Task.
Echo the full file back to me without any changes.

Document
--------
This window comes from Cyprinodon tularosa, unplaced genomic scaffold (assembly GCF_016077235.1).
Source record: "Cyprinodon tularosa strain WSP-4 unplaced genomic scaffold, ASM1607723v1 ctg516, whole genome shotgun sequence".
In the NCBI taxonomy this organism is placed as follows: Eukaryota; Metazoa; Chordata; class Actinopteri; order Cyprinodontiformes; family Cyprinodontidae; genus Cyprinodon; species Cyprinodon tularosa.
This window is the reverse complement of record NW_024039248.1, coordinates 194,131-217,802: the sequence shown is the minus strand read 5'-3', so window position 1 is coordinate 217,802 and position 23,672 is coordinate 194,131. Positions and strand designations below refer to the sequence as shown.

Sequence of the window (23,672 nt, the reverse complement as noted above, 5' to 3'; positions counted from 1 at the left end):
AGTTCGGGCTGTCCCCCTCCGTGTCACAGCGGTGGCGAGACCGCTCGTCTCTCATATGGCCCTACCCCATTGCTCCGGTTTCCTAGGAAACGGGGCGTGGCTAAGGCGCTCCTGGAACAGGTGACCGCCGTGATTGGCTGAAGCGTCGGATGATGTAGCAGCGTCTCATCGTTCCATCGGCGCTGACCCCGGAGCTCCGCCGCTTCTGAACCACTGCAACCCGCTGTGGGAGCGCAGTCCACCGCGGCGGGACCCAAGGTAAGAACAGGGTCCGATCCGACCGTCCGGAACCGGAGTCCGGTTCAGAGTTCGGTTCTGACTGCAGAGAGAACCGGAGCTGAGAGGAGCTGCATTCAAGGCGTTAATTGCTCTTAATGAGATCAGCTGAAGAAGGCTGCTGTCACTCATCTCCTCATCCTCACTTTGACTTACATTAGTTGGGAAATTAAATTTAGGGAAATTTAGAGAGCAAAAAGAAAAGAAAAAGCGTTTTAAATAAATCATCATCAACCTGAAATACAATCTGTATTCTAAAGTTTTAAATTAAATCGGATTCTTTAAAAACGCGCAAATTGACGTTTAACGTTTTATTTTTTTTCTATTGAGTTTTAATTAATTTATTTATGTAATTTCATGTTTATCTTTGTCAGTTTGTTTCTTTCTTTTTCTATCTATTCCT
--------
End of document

This window comes from Cyprinodon tularosa, unplaced genomic scaffold (assembly GCF_016077235.1).
Source record: "Cyprinodon tularosa strain WSP-4 unplaced genomic scaffold, ASM1607723v1 ctg516, whole genome shotgun sequence".
In the NCBI taxonomy this organism is placed as follows: Eukaryota; Metazoa; Chordata; class Actinopteri; order Cyprinodontiformes; family Cyprinodontidae; genus Cyprinodon; species Cyprinodon tularosa.
This window is the reverse complement of record NW_024039248.1, coordinates 194,131-217,802: the sequence shown is the minus strand read 5'-3', so window position 1 is coordinate 217,802 and position 23,672 is coordinate 194,131. Positions and strand designations below refer to the sequence as shown.

Sequence of the window (23,672 nt, the reverse complement as noted above, 5' to 3'; positions counted from 1 at the left end):
AGTTCGGGCTGTCCCCCTCCGTGTCACAGCGGTGGCGAGACCGCTCGTCTCTCATATGGCCCTACCCCATTGCTCCGGTTTCCTAGGAAACGGGGCGTGGCTAAGGCGCTCCTGGAACAGGTGACCGCCGTGATTGGCTGAAGCGTCGGATGATGTAGCAGCGTCTCATCGTTCCATCGGCGCTGACCCCGGAGCTCCGCCGCTTCTGAACCACTGCAACCCGCTGTGGGAGCGCAGTCCACCGCGGCGGGACCCAAGGTAAGAACAGGGTCCGATCCGACCGTCCGGAACCGGAGTCCGGTTCAGAGTTCGGTTCTGACTGCAGAGAGAACCGGAGCTGAGAGGAGCTGCATTCAAGGCGTTAATTGCTCTTAATGAGATCAGCTGAAGAAGGCTGCTGTCACTCATCTCCTCATCCTCACTTTGACTTACATTAGTTGGGAAATTAAATTTAGGGAAATTTAGAGAGCAAAAAGAAAAGAAAAAGCGTTTTAAATAAATCATCATCAACCTGAAATACAATCTGTATTCTAAAGTTTTAAATTAAATCGGATTCTTTAAAAACGCGCAAATTGACGTTTAACGTTTTATTTTTTTTCTATTGAGTTTTAATTAATTTATTTATGTAATTTCATGTTTATCTTTGTCAGTTTGTTTCTTTCTTTTTCTATCTATTCCT